Anglo-Saxon origin. It is derived from the Old English "cloh," meaning "ravine" or "steep-sided valley," and was first used to refer to a "dweller in the hollow."
Early Origins of the Clougherty family
Denbighshire, where the most prominent branch of the family held a family seat from the 13th century. The original bearers of the name were granted lands by Duke William of Normandy, their liege Lord, for their distinguished assistance at the Battle of Hastings in 1066 A.D.
Early History of the Clougherty family
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Clougherty Spelling Variations
spelling variations. This is largely due to the fact that Old and Middle English lacked any spelling rules when Norman French was introduced in the 11th century. The languages of the English courts at that time were French and Latin. These various languages mixed quite freely in the evolving social milieu. The final element of this mix is that medieval scribes spelled words according to their sounds rather than any definite rules, so a name was often spelled in as many different ways as the number of documents it appeared in. The name was spelled Clough, Cluf, Cluffe, Cluff, Cloughe, Clow, De Clue and many more.
Early Notables of the Clougherty family (pre 1700)
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Migration of the Clougherty family to Ireland
Some of the Clougherty family moved to Ireland, but this topic is not covered in this excerpt.
Another 74 words (5 lines of text) about their life in Ireland is included in all our PDF Extended History products and printed products wherever possible.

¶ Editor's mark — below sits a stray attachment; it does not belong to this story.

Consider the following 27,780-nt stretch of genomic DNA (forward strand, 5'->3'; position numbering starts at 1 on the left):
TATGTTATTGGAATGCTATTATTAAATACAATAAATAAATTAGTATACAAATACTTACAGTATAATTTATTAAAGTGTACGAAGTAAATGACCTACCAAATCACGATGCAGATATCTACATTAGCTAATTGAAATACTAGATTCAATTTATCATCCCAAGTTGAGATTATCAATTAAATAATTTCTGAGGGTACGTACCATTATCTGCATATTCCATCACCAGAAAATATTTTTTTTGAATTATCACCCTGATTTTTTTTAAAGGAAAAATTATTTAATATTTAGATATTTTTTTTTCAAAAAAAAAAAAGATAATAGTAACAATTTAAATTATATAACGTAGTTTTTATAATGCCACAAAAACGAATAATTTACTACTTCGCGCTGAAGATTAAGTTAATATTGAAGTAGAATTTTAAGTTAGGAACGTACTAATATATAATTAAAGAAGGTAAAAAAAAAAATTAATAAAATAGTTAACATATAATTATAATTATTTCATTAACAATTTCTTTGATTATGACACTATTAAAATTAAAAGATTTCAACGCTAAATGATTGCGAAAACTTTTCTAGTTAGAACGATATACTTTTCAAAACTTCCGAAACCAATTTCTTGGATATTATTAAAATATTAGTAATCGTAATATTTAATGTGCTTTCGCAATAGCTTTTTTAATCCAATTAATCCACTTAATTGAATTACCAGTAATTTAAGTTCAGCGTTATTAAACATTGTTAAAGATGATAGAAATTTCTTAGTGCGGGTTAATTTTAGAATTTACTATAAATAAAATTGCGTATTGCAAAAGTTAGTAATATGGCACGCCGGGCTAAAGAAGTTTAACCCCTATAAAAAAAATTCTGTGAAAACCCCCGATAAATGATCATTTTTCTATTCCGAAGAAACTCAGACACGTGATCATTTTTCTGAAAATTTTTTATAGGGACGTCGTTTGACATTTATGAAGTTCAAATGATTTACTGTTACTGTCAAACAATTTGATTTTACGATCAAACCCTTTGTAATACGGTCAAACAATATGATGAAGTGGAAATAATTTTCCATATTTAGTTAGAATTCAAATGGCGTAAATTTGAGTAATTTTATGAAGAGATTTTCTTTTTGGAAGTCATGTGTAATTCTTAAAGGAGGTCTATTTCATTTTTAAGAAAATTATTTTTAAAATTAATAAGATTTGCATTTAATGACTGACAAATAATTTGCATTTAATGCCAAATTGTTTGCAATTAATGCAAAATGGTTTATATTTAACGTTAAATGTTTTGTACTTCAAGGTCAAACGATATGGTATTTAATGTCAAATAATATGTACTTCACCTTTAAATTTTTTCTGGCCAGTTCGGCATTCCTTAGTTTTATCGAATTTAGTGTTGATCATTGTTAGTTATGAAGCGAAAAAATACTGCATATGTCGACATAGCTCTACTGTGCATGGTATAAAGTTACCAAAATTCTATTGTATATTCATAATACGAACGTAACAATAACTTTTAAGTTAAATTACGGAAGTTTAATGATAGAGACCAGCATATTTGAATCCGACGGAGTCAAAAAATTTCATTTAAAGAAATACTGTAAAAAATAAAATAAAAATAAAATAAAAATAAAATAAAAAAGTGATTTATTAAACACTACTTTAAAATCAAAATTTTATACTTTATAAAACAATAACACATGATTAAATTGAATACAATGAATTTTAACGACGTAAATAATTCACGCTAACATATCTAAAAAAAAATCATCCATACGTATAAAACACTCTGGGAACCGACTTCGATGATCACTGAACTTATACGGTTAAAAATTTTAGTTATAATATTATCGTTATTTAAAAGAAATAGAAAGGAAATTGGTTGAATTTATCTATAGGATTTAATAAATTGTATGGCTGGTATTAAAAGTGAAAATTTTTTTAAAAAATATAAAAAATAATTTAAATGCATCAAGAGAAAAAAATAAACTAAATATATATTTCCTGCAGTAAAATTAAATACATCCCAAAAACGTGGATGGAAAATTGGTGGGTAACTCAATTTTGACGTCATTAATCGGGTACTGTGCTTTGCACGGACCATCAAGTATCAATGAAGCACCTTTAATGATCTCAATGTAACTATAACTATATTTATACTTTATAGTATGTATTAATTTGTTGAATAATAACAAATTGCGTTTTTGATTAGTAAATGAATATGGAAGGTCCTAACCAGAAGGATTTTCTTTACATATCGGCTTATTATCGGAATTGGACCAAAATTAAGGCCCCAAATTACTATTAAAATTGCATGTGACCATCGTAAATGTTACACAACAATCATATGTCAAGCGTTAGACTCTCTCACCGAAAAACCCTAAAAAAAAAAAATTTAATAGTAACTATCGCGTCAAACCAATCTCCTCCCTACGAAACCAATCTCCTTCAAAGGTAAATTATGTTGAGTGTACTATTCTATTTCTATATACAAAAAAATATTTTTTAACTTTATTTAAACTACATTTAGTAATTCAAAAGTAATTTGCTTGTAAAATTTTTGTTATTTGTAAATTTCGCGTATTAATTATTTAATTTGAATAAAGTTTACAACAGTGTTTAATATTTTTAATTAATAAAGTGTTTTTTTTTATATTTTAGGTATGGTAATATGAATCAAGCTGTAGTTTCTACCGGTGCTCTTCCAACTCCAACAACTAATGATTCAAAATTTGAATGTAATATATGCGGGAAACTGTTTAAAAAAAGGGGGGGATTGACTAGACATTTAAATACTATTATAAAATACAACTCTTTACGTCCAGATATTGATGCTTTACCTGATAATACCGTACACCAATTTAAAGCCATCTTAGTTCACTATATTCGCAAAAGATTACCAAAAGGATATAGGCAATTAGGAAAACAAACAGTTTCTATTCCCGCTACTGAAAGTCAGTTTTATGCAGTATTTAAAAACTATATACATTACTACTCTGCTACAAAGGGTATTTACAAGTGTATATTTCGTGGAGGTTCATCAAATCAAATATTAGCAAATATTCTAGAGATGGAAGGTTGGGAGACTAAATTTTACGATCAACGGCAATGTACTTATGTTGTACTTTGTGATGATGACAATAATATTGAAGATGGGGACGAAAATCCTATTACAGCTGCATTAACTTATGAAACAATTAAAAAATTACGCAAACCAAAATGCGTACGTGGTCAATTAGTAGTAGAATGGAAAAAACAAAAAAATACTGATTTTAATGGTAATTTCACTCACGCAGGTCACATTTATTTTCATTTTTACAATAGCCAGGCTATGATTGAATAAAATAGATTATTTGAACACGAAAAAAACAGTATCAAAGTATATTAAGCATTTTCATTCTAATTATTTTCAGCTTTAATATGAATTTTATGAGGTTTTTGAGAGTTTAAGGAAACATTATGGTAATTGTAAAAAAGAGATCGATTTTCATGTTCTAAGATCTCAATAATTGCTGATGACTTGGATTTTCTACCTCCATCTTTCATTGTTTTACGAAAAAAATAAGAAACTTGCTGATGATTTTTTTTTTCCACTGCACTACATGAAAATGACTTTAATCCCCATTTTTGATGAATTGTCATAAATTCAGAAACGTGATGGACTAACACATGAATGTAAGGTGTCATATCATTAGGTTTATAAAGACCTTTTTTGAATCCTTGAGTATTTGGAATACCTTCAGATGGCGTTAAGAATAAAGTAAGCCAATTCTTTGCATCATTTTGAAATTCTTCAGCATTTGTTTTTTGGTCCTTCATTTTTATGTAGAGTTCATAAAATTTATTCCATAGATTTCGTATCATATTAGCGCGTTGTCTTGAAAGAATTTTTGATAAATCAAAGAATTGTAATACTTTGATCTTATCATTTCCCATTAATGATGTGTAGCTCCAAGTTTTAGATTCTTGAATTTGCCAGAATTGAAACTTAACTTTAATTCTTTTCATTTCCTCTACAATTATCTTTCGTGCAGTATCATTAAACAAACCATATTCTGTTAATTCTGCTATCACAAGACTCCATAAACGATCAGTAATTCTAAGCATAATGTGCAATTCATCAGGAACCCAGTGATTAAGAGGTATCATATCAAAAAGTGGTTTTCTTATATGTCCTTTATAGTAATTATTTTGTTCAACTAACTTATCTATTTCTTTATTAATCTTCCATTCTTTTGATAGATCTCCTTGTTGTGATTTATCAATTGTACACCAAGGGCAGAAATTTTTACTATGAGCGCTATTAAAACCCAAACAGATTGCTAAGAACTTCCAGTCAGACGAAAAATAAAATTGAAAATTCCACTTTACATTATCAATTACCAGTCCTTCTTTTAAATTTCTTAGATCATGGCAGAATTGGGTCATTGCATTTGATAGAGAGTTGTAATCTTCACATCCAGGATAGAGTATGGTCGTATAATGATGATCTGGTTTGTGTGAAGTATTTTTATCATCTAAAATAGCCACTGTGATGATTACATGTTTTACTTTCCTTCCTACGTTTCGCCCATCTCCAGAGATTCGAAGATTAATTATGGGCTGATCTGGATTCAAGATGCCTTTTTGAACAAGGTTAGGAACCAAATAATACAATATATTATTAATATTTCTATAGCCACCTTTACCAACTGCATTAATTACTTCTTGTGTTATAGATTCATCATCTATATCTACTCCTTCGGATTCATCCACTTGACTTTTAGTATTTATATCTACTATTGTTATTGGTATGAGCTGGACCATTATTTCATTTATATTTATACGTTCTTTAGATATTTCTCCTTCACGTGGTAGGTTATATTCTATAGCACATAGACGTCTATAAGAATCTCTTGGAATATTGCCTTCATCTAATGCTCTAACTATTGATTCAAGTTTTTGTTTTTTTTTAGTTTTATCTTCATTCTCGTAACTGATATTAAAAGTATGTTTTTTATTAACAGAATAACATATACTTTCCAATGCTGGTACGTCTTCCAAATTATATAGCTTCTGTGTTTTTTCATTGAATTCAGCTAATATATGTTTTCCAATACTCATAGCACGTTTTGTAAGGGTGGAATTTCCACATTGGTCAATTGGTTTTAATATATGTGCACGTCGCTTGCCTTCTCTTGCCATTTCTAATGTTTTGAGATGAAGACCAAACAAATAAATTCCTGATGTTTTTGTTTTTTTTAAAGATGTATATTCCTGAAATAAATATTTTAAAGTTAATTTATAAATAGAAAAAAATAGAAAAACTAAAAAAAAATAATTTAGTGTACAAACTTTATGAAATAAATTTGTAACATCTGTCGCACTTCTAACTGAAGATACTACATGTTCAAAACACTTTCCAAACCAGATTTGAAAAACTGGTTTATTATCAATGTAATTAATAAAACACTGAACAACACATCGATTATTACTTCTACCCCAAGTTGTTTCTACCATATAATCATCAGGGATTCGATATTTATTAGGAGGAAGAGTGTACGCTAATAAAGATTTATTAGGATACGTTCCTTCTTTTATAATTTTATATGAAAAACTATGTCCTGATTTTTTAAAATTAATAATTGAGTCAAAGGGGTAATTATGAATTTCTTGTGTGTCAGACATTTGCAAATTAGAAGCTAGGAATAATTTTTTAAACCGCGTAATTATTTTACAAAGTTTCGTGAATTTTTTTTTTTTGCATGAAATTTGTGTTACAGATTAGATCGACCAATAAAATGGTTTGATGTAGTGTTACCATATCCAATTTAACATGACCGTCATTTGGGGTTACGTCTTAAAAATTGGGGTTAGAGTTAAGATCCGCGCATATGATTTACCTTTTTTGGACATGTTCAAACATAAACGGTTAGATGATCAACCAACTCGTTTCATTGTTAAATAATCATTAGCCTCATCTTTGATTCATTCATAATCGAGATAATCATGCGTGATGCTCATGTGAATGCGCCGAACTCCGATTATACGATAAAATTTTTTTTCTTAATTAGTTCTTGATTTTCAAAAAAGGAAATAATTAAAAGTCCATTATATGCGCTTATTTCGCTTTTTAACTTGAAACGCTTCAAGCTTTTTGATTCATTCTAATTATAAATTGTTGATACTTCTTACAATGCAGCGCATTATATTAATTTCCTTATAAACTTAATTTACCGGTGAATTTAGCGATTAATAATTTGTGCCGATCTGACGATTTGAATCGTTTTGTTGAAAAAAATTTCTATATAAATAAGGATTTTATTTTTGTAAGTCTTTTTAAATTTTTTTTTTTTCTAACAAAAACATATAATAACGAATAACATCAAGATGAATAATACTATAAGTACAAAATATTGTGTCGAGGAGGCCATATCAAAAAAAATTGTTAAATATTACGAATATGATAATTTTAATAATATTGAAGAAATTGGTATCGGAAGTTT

Migration of the Clougherty family to the New World and Oceana
Because of the political and religious discontent in England, families began to migrate abroad in enormous numbers. Faced with persecution and starvation at home, the open frontiers and generally less oppressive social environment of the New World seemed tantalizing indeed to many English people. The trip was difficult, and not all made it unscathed, but many of those who did get to Canada and the United States made important contributions to the young nations in which they settled. Some of the first North American settlers with Clougherty name or one of its variants: Humphrey Clough, who arrived in Virginia in 1623; Hannah Cluff, who came to Maryland in 1626; Richard Clough, who arrived in Salem, Massachusetts in 1630.
Contemporary Notables of the name Clougherty (post 1700)
The Clougherty Motto
The motto was originally a war cry or slogan. Mottoes first began to be shown with arms in the 14th and 15th centuries, but were not in general use until the 17th century. Thus the oldest coats of arms generally do not include a motto. Mottoes seldom form part of the grant of arms: Under most heraldic authorities, a motto is an optional component of the coat of arms, and can be added to or changed at will; many families have chosen not to display a motto.
Motto: Sine macula
Motto Translation: Without spot.
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